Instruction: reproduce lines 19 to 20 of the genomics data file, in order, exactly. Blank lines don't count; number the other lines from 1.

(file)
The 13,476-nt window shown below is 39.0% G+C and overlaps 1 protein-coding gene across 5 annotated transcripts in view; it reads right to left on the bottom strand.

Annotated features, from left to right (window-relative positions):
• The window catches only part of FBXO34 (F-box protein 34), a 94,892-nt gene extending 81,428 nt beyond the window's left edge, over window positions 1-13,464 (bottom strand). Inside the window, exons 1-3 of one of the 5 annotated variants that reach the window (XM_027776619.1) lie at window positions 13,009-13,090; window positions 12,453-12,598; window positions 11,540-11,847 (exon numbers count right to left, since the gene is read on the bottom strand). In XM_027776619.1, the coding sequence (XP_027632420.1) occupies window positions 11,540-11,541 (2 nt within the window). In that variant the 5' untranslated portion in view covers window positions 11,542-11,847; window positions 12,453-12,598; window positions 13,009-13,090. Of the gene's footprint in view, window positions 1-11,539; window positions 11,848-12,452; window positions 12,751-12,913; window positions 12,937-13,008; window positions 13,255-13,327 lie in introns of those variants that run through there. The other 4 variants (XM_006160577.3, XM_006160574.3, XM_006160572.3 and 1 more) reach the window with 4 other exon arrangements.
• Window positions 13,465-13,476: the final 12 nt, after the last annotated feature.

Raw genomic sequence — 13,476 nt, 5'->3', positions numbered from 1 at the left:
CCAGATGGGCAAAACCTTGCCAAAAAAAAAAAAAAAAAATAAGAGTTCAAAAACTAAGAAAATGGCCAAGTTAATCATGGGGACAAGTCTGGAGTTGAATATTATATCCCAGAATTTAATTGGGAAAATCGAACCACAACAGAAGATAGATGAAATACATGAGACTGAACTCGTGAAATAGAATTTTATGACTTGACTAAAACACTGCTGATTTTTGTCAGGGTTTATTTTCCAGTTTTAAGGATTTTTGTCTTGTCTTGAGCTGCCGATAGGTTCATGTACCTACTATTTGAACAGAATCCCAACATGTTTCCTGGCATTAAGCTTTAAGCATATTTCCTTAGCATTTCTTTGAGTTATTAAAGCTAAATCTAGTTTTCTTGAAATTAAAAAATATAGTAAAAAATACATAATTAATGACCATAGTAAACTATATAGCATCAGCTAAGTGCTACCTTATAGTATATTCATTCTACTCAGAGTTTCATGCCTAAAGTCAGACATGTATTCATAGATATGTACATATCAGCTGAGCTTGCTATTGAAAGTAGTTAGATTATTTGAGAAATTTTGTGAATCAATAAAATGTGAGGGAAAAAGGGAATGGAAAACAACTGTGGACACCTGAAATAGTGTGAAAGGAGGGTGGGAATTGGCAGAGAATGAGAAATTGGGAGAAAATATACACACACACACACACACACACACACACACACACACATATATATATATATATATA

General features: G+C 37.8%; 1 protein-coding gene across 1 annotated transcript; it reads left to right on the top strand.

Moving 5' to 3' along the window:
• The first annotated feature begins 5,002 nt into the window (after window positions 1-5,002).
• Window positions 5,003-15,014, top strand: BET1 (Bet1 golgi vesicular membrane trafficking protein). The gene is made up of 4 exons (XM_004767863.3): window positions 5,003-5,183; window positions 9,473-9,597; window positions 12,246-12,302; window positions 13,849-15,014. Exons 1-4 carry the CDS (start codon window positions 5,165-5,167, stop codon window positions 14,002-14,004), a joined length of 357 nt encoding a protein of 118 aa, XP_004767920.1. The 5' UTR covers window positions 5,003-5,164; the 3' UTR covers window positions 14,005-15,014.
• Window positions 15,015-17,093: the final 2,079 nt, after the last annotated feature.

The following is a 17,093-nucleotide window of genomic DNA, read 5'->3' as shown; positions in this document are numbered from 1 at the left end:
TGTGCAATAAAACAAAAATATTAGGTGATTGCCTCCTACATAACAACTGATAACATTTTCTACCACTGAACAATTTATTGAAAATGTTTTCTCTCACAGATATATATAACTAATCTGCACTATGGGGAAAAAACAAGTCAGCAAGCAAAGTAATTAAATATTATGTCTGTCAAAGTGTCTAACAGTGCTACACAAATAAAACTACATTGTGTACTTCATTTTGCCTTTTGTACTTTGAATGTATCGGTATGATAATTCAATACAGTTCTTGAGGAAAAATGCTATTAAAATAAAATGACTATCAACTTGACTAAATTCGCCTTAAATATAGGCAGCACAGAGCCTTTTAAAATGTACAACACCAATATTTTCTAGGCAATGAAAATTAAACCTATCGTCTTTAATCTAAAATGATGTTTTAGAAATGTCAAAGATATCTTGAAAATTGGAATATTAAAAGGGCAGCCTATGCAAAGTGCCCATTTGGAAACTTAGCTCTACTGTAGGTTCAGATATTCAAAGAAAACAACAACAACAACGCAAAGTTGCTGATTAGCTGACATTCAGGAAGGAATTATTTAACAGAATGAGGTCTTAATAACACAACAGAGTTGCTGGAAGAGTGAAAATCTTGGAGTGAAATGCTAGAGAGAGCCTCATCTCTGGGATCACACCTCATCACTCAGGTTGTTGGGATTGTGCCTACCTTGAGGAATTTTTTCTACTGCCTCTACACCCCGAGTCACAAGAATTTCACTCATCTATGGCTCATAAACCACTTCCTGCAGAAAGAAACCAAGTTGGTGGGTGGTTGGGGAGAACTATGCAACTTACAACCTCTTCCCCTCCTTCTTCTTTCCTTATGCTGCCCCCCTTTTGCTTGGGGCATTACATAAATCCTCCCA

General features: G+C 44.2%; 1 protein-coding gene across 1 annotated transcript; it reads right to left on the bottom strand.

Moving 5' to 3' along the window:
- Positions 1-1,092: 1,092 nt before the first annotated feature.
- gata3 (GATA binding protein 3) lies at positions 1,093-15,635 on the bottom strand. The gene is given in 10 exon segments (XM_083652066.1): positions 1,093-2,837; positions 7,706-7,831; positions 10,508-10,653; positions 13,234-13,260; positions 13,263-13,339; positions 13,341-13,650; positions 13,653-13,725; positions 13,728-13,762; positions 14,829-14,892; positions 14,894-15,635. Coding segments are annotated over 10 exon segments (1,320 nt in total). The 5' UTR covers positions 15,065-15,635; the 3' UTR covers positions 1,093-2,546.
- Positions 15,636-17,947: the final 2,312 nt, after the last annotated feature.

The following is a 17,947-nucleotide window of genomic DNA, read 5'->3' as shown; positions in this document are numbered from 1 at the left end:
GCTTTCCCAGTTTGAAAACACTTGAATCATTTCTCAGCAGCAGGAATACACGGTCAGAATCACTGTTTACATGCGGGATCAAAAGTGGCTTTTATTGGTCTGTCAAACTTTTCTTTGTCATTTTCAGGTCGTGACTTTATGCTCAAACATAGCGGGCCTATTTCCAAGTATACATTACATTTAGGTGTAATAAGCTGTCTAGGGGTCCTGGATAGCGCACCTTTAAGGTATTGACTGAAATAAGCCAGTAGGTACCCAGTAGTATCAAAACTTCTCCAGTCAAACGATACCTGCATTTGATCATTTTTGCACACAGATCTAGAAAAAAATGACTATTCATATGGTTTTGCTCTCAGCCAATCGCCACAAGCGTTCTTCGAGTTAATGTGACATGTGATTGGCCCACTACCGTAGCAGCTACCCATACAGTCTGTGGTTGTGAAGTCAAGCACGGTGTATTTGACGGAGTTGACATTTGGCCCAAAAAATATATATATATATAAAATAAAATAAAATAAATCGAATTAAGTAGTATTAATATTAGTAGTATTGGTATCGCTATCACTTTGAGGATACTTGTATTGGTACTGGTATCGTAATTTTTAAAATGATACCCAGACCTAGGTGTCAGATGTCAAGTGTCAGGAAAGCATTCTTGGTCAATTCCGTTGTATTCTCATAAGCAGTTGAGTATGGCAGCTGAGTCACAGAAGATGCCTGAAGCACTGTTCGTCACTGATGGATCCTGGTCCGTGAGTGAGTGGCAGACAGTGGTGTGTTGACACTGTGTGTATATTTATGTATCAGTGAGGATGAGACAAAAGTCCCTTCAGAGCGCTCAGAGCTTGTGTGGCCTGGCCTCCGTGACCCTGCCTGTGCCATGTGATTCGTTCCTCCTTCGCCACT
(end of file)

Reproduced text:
The following is a 17,947-nucleotide window of genomic DNA, read 5'->3' as shown; positions in this document are numbered from 1 at the left end:
GCTTTCCCAGTTTGAAAACACTTGAATCATTTCTCAGCAGCAGGAATACACGGTCAGAATCACTGTTTACATGCGGGATCAAAAGTGGCTTTTATTGGTCTGTCAAACTTTTCTTTGTCATTTTCAGGTCGTGACTTTATGCTCAAACATAGCGGGCCTATTTCCAAGTATACATTACATTTAGGTGTAATAAGCTGTCTAGGGGTCCTGGATAGCGCACCTTTAAGGTATTGACTGAAATAAGCCAGTAGGTACCCAGTAGTATCAAAACTTCTCCAGTCAAACGATACCTGCATTTGATCATTTTTGCACACAGATCTAGAAAAAAATGACTATTCATATGGTTTTGCTCTCAGCCAATCGCCACAAGCGTTCTTCGAGTTAATGTGACATGTGATTGGCCCACTACCGTAGCAGCTACCCATACAGTCTGTGGTTGTGAAGTCAAGCACGGTGTATTTGACGGAGTTGACATTTGGCCCAAAAAATATATATATATATAAAATAAAATAAAATAAATCGAATTAAGTAGTATTAATATTAGTAGTATTGGTATCGCTATCACTTTGAGGATACTTGTATTGGTACTGGTATCGTAATTTTTAAAATGATACCCAGACCTAGGTGTCAGATGTCAAGTGTCAGGAAAGCATTCTTGGTCAATTCCGTTGTATTCTCATAAGCAGTTGAGTATGGCAGCTGAGTCACAGAAGATGCCTGAAGCACTGTTCGTCACTGATGGATCCTGGTCCGTGAGTGAGTGGCAGACAGTGGTGTGTTGACACTGTGTGTATATTTATGTATCAGTGAGGATGAGACAAAAGTCCCTTCAGAGCGCTCAGAGCTTGTGTGGCCTGGCCTCCGTGACCCTGCCTGTGCCATGTGATTCGTTCCTCCTTCGCCACT